The Return of the Living Dead is one of those unlikely franchises. Given most of John Russoís other output, itís a miracle it beget even one great movie, let alone a masterpiece that endured enough to spawn four follow-ups. Hatched by the Night of the Living Dead co-writer in an attempt to cash in on the resurgent popularity of the undead, the original Return of the Living Dead was only molded into shape when Dan OíBannon came aboard and essentially transformed Russoís original novel into a zany, comedic take several miles from the serious source material, let alone George Romeroís films. The result is one of the all-time great party movies, a raucous, infectious punk rock howler that emphatically undercut any chances of a sequel with an unhinged ending that blasted every character into nuclear oblivion. This, of course, did not stop Hollywood from resurrecting the title several times over, eventually driving it into SyFy Original oblivion and mutating a respectable trilogy into a full blown series with entries weíd rather not speak of. But speak of them we must because if a franchise exists, so does the compulsion to rank Ďem, and itís party time.
5. Return of the Living Dead: Necropolis (2005)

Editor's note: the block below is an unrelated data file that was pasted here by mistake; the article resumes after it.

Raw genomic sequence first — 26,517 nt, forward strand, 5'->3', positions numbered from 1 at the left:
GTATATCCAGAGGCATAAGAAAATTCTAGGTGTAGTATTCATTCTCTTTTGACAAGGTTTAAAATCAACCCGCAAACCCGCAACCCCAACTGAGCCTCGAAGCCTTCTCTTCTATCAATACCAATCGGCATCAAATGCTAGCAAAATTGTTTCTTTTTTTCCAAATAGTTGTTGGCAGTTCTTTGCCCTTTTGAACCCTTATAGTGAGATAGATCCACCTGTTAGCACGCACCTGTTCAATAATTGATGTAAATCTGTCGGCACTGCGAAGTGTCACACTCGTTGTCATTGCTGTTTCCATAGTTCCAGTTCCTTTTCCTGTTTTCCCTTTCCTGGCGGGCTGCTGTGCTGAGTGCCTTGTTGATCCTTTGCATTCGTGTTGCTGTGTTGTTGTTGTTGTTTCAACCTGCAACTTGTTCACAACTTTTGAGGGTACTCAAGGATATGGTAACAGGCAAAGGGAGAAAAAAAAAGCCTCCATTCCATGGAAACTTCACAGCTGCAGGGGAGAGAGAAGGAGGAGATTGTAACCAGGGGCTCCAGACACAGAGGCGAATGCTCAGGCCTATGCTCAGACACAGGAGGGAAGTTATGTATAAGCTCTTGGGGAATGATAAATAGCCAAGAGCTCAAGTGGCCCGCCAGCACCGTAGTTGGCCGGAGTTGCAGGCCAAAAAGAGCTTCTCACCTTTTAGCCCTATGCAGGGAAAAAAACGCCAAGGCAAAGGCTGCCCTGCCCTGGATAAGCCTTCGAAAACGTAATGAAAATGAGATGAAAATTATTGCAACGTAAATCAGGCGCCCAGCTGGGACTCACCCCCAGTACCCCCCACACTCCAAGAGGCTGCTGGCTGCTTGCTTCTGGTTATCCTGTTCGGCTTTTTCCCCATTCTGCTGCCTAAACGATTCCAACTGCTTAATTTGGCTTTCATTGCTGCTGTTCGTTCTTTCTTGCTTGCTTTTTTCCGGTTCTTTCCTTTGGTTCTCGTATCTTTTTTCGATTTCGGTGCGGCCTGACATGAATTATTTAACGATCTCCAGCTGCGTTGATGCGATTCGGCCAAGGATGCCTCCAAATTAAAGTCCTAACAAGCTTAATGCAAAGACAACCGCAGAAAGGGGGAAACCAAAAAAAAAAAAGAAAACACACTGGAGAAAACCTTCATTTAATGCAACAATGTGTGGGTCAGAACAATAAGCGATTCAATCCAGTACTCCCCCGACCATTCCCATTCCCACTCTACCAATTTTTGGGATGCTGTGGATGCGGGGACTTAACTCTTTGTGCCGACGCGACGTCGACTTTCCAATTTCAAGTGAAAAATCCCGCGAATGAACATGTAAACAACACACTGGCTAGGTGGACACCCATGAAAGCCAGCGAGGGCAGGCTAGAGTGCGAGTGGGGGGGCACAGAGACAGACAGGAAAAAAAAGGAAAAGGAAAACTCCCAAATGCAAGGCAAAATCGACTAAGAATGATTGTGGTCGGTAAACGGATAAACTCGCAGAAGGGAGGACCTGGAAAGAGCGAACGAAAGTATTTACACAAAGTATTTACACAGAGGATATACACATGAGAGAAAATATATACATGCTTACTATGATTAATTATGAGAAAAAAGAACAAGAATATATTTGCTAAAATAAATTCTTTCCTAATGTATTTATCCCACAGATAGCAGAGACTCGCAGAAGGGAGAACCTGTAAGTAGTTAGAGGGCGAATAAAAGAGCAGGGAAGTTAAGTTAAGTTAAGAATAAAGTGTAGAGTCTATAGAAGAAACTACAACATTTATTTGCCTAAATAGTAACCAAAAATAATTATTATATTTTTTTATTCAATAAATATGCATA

Okay, technically, they were still the Sci-Fi Channel back in 2005, when the network aired a pair of follow-ups that had no connection whatsoever to the previous films--well, unless you count barrels of Trioxin a ďconnection.Ē Nomenclature aside, it still has that distinct, low-budget stink to it that continues to pervade this channelís nonsense 15 years later. Filmed back-to-back with Rave to the Grave, this one debuted first, a shrewd positioning because anything that followed had to look better by comparison. The absolute nadir of this franchise, Necropolis is a truly brain-dead affair involving a group of high schoolers breaking into a military compound to rescue a detained friend, only to discover the presence of zombies. Itís not a bad setup, and you canít even say itís all that foreign to this franchise since it vaguely echoes the plot of the third film. However, the difference here is that Brian Yuzna didnít walk through that door to deliver this one. Instead, this feels like Return of the Living Dead put on by an ill-equipped band. Lame humor, forgettable characters, punishing nu-metal, and a droning score that acts like wallpaper conspire to undermine some admittedly face-shredding gore effects. I also have no idea what Peter Coyote is trying to do with his face. You will believe a man looks like he smelled a fart for the entire duration of a feature film. He deserves better--and so does anyone who bothers to spend 90 minutes on this movie.